Clockspeed: Winning Industry Control in the Age of Temporary Advantage

Romko van Hoek (Cranfield University)

Supply Chain Management

ISSN: 1359-8546

Article publication date: 1 August 2000




van Hoek, R. (2000), "Clockspeed: Winning Industry Control in the Age of Temporary Advantage", Supply Chain Management, Vol. 5 No. 3, pp. 162-162.



Emerald Group Publishing Limited

Clockspeed by Charles Fine is a book that was published some time ago; I recently noticed, however, that managers are still bringing the book to each others’ attention as worthwhile for reading. Why is that?

For starters, Fine does great service to the supply chain community by stating that supply chain design using a configuration of capabilities, from inside and outside the company, is the ultimate competence of a company. The notion of clockspeed centers around the increasing turbulence in business, the consequence of which is shortening technology, product and process life cycles, leading to the need for continuous rapid reconfigurability of supply chains, which fits in with the increasing need for agility in the supply chain as I see it.

Fine adds nuance by pointing out that across sectors there are differences in speed of change. Having claimed that the book has a strategic supply chain focus and does not develop any quantitative or detailed operationalizations, he does not stop to develop an in‐depth scale of clockspeed other than an indication of the length of life cycles in sectors. This is somewhat inconsistent with the argument that the need for clockspeed starts in the market and is driven by the ultimate goal of supply chain management: customer delight. Technology, processes and products are an outcome of the need for clockspeed rather than the primary measure, I would reason. A second inconsistency is that, despite the book’s focus on strategic supply chain design. Fine claims that implementation is often critical and difficult. This notion fits the need for developing specific agile capabilities in the supply chain in putting the strategic desire into action, as identified in Harrison et al. (1999).

A central element of the book is the introduction of a “double helix”, as Fine calls it. This represents the constantly evolving fundaments of supply chain design as moving back and forth between vertical integration around a single company and horizontal integration around multiple companies (based upon modularization of technology, processes, products and companies). Even though this principle appears to be based largely on the developments in the PC industry (from vertically integrated IBM to horizontal players like Intel and Dell). Fine indicates the relevance of the helix to some other industries (automotive and telecom for example). The book then introduces and studies various principles for managing clockspeed along the helix. In specific, tiering of suppliers, outsourcing, concurrent engineering, switching positions and hedging against the thread of other supply chain layers taking control over the supply chain are the key principles used.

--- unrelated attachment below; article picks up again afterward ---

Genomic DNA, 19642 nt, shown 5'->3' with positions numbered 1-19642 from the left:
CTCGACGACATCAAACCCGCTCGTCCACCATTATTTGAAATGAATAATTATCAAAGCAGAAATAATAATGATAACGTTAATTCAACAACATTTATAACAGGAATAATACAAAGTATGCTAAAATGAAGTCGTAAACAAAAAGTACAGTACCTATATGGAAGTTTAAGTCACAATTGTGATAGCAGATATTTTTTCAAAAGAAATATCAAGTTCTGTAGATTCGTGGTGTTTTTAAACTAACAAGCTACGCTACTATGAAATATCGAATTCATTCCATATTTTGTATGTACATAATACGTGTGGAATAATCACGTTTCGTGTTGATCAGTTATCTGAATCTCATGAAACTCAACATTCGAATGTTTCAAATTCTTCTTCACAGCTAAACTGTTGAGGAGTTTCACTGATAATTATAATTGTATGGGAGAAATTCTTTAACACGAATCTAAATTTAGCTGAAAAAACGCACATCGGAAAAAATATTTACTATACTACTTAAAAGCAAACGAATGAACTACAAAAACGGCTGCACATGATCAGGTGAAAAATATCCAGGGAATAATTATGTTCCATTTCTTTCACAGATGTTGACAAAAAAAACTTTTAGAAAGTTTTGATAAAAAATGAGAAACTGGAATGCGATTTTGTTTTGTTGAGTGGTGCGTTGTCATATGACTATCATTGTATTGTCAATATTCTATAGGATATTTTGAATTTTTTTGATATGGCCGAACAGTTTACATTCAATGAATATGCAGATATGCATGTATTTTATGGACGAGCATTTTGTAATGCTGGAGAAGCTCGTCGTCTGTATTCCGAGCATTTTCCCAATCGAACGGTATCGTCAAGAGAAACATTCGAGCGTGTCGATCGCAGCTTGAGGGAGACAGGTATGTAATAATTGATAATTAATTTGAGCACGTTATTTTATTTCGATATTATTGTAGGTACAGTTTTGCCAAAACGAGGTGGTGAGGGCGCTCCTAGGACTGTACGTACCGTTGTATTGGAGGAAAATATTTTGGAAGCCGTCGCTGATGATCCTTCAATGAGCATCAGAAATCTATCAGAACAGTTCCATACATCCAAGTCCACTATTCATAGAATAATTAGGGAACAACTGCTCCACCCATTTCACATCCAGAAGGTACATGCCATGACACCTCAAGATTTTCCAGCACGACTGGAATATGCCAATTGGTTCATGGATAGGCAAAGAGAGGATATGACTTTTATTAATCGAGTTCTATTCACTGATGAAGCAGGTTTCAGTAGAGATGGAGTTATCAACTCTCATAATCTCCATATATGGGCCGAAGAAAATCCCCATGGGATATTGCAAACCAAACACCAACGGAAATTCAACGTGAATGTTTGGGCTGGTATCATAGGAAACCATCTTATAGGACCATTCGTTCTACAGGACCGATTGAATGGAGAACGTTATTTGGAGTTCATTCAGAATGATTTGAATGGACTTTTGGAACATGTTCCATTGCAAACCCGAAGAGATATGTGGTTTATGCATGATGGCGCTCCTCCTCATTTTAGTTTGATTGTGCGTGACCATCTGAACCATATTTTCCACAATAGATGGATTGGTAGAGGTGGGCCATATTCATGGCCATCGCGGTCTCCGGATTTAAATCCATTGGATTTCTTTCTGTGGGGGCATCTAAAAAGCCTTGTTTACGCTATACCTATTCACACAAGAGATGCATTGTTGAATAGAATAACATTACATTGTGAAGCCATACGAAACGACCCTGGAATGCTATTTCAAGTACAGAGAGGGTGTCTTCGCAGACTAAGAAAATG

Despite its shortcomings in detailing clockspeed and positioning the basic concept across industries, which in reality requires further research in this area, the book presents interesting lessons and perspectives, making the book worthwhile reading material. Of particular importance is the identification of constant evolution requiring rapid reconfigurability of the supply chain as being of critical importance, although I would reason that it is not merely an issue of moving back and forth a helix but also a challenge to move from des‐integration to re‐integration at a higher level of supply chain management, thereby achieving an upward spiral based upon the “ultimate competence of a company”.


Harrison, A., Christopher, M. and van Hoek, R.I. (1999), Creating the Agile Supply Chain, The British Institute of Logistics, London.

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